That’s it, it is all done. From now on, this spreadsheet in your own Google Drive will be monitoring your Gmail account every minute. As soon as the email arrives, which qualifies the filter we have created earlier, our new label sendsms will be applied . For every new email with this label, a new event will be created in your calendar and you will receive SMS notification for it.
I wrote a couple of articles that focus on adding the ability to search various Google services from the Chrome address bar. Chrome provides a number of ways to add custom search engines. If the site for which you want to add the search engine exposes an OpenSearch provider, then Chrome auto detects the search engine and automatically adds it. For e.g. this site exposes an OpenSearch provider. So if you visit chrome://settings/searchEngines and scroll down to Other search engines, you will see an entry for the webstruck search engine as shown below.
Firefox too auto detects open search provider for current site but does not add it automatically. Instead, when you click on the search box drop down, it shows an option to add it manually. Although Internet Explorer supports open search providers unlike Safari, there is no auto detection and no easy way to add custom search engines.
How to add a new custom search engine provider?
There are web services like Mycroft Project & searchplugins.net that host a huge list of useful custom search engine providers. You can add these to Chrome, Firefox and Internet Explorer easily with one click. Just search for the providers you are looking for at Mycroft Project or searchplugin.net and click to install. The search engine will be ready for use instantly. As explained later in this article, Chrome and Firefox allows you to edit a newly added search engine and provide keyword of your choice so that you can easily search from the address bar itself.
How do I create my own custom search engine provider?
By any remote chance if you do not find the search engine provider you are looking for, you can create one easily. Mycroft Project and searchplugins.net both provide the option to create a new search engine provider. You just need to enter a search URL and the name. The other default values should work just fine most of the time. If you are interested in details, Mycroft Project offers description for each field. Once the plug-in is ready, you can install it right away and test it. Although plug-ins created using above services work in Internet Explorer, there is another easy to use tool called EnhanceIE that works only for Internet Explorer although it also generates OpenSearch provider only.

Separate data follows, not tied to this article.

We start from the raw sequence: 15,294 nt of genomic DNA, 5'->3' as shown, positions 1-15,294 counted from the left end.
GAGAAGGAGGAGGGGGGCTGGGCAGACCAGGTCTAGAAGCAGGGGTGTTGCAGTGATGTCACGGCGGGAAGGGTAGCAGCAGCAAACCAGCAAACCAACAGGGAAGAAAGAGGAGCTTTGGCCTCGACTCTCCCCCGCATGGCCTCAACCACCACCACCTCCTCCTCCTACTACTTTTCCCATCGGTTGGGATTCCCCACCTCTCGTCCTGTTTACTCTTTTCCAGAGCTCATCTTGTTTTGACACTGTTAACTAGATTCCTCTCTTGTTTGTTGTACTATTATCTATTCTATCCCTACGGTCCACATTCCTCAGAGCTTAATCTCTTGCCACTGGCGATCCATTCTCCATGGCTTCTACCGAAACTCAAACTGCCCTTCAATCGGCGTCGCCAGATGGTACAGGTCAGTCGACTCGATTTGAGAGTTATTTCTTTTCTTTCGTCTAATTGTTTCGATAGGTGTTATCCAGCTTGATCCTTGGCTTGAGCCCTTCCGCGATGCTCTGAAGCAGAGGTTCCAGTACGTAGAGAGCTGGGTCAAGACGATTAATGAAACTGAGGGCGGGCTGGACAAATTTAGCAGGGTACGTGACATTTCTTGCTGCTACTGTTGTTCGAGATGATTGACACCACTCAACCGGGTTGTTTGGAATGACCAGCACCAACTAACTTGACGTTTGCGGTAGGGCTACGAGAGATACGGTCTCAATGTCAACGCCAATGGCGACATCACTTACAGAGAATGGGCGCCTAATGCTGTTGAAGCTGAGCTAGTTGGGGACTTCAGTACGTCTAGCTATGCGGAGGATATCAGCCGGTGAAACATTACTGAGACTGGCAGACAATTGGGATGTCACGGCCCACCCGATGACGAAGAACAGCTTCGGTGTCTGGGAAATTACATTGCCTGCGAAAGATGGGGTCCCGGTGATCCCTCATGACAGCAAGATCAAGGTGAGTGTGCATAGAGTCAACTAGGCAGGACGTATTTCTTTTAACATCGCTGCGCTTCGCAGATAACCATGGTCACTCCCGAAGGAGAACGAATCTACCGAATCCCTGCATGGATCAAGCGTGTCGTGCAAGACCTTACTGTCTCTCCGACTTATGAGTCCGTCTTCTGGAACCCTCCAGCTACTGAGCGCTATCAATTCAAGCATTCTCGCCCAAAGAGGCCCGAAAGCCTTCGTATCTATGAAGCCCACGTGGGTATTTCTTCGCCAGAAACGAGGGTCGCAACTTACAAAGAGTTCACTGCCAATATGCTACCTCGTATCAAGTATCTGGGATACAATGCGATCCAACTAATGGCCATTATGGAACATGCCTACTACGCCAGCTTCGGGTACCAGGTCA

How do I customize an existing search engine provider?
As mentioned above, Chrome allows you to edit all the details for a search engine very easily. Just right click in the address bar and select Edit search engines…. Here you can edit name, keyword and URL itself for each search engine provider.
In Firefox, you can click on the dropdown in the search box and select Manage Search Engines…. Firefox allows you to edit only the keyword for the search engine. If at all you need to edit the URL, you need to get little geeky. The search engines installed with the Firefox setup are put under Firefox installation directory like C:\Program Files (x86)\Mozilla Firefox\browser\searchplugins. The search engines that are installed separately using the above techniques, reside under your Firefox profile folder. Type about:support in the Firefox address bar and click on Show Folder button next to Profile folder label. The search plugins will be located under seachplugins folder. You can open and edit these files in any text editor, as these are just XML files. You may refer to OpenSearch description document for details of each entry although most entries are self-explanatory.
How do I remove a custom search engine provider?
It is easy to remove search engines from all the three browsers we are discussing here. In Chrome, you can just click the X button when you hover over search engines in Manage search engines dialog. Firefox also provides Remove button in Manage Search Engine dialog itself. In Internet Explorer, click on Tools icon and select Internet Options. Select Programs tab and click on Manage add-ons button. Select Search Providers in the left pane to display a list of all search engine providers. Select the one you want to remove and click on the Remove button at the bottom.